While Ralston’s new $36 million arena is impressive, drawing big crowds and solid reviews, it isn’t getting too big for its britches.
“We’re not going to target the U2s or the Bruce Springsteens,” said Lynn Higgenbotham, marketing director for the arena. “But it’s a good size, a good fit.”
Modesty becomes it. The state-of-the-art arena can host 3,500 guests and easily accommodated the crowd for its October 19 opening concert with country singer Rodney Atkins.
Upcoming events include rodeos, UFC (Ultimate Fighting) matches, high school games, and trade shows. The arena will also host the USHL Lancers (attracted by not one, but two sheets of ice), the UNO men’s basketball team, the IFL Omaha Beef Football, the Omaha Roller Girls, and the LFL (Lingerie Football League) Omaha Heart. “They draw about 16,000 in other venues,” Higginbotham said of Omaha’s own LFL team.
So the arena, at a quarter of that size, is hoping for a sell-out?
“That’s the goal, of course,” she said. While no event is too small for the arena, Higgenbotham said that its main purpose is to host major events. Direct competition with larger local facilities such as the Mid-America Center is, of course, out of the question. Such venues are able to seat twice as large a crowd. “The larger places can adapt themselves to a smaller theater setting,” she explained, but Ralston Arena is poised to set itself apart. “We want more diverse entertainment and sports events,” Higgenbotham said. “The Ralston residents really took ownership of this venue.”
That could be because, previously, there were no other event facilities in Ralston, according to Curtis Webb, general manager of Ralston Arena. “People would drive into Omaha for entertainment,” he said.
The arena, which broke ground June 29, 2011, on what used to be Lakeview Golf Course, is Ralston’s answer to a need for taxable income. Since 2008, Mayor Don Groesser had been attempting to attract a retailer onto the space with little luck. “We started talking with the Lancers about an arena,” Groesser said. Due to the scarcity of ice time in Omaha, the hockey team was excited about the idea of an arena with a few thousand seats.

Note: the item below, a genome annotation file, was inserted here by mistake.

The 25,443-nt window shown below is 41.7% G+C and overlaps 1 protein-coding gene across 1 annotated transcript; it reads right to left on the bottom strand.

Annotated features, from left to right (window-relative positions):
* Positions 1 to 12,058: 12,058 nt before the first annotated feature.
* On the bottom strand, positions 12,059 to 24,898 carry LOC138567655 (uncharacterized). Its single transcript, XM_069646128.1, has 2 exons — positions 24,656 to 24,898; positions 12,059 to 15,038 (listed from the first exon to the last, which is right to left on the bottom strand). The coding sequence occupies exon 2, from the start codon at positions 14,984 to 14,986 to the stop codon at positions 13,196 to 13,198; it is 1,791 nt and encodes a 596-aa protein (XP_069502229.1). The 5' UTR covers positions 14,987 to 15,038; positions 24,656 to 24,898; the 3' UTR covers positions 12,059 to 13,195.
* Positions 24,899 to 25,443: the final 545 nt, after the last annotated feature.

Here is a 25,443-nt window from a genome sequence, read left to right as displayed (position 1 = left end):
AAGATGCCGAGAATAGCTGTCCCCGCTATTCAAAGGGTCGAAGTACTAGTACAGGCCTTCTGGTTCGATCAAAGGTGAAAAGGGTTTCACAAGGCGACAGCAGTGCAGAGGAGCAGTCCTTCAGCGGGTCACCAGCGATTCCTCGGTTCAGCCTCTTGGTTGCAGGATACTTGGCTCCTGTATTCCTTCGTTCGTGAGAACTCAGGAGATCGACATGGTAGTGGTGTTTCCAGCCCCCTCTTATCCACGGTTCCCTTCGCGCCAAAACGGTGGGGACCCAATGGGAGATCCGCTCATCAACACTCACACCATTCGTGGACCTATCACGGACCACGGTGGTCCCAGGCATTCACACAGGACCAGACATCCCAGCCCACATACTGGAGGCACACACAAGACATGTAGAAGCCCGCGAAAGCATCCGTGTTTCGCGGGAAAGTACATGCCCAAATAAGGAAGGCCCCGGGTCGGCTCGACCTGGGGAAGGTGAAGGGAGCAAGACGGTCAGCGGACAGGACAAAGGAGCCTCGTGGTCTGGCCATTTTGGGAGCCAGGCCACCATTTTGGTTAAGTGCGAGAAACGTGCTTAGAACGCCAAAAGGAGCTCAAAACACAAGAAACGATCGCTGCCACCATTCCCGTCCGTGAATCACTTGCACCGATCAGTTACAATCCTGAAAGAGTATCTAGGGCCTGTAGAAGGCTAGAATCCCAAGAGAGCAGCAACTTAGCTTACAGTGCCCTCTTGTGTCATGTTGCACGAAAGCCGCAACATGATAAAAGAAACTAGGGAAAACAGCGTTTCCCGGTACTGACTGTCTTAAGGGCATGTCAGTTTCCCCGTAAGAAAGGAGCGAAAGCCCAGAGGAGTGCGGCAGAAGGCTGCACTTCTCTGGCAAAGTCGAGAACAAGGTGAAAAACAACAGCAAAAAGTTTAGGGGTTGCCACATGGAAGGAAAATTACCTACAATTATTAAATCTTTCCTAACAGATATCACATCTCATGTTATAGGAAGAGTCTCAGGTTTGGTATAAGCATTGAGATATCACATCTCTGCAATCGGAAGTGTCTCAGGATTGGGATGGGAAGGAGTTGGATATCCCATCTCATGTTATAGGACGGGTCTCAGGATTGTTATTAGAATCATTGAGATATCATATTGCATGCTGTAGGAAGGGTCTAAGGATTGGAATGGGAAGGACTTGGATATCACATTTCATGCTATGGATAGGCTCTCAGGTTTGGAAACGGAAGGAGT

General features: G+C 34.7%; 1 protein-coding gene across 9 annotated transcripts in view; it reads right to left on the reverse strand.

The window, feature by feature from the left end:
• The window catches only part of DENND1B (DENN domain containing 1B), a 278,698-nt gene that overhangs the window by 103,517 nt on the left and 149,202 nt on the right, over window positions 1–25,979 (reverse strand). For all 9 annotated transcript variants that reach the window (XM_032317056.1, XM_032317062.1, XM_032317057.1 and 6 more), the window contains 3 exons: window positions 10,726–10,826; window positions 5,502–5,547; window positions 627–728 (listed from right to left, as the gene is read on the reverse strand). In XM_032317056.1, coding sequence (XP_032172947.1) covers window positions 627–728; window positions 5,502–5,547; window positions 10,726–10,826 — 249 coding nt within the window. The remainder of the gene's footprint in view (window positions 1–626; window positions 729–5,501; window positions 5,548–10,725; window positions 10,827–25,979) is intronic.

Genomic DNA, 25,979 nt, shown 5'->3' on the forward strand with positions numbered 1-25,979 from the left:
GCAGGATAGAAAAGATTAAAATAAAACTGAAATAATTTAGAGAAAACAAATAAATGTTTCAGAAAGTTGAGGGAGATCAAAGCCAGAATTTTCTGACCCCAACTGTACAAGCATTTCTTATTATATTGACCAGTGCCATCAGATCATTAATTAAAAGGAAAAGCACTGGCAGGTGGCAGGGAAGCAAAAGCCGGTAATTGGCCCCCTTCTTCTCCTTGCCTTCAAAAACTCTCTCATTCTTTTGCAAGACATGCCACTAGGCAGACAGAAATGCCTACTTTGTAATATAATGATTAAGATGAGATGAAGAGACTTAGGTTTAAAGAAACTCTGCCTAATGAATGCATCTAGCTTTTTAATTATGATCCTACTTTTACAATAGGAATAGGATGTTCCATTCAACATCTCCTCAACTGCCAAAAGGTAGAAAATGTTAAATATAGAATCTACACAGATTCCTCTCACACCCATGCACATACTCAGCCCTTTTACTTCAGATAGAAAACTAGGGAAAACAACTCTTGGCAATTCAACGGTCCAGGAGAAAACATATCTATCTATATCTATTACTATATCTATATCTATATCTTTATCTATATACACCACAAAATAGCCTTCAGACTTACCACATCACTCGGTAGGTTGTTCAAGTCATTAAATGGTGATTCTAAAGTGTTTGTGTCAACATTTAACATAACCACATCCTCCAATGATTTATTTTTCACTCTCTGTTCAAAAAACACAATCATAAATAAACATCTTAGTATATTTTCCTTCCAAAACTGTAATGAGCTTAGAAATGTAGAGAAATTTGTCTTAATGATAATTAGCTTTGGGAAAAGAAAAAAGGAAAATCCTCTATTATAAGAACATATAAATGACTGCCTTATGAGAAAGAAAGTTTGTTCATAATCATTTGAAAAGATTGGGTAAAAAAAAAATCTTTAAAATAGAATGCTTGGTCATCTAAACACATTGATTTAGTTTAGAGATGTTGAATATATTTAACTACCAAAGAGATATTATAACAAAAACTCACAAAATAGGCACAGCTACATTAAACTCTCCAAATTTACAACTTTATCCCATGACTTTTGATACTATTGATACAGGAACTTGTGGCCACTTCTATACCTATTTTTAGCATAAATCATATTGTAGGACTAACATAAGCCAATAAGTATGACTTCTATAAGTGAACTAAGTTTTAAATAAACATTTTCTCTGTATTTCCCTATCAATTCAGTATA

“We want more diverse entertainment and sports events.” – Lynn Higgenbotham, marketing director for Ralston Arena
“Now that it’s here,” Webb said, “the venue should drive sales tax in the form of tickets, food, and beverage.” To pay down the debt of building the arena, LB 779 (or the Ralston Bill as it was known by the time it passed in 2010) puts 70 percent of the state’s portion of sales tax from any retailer within 600 yards of the arena toward the arena’s bill. As Groesser put it, “That’s basically how we’re going to pay for the building.”
As a result of this legislation, Groesser and Webb are encouraging more businesses to build within that 600-yard range of the arena. “We just got Menards to build on 72nd and L,” Groesser said. He also plans to introduce a new four-story hotel next to the facility, the first floor of which will be shops along the lines of salons, clothing, and convenience. “So another 10,000 square feet of retail,” he said. Add that on to the 4,600 square feet leased by The Dugout (clothing store) inside the arena, itself.
“We need all the new retail we can possibly get,” Groesser explained. “Everything I’ve done, I’ve tried to make sure of that.”
For more information about Ralston Arena, visit ralstonarena.com.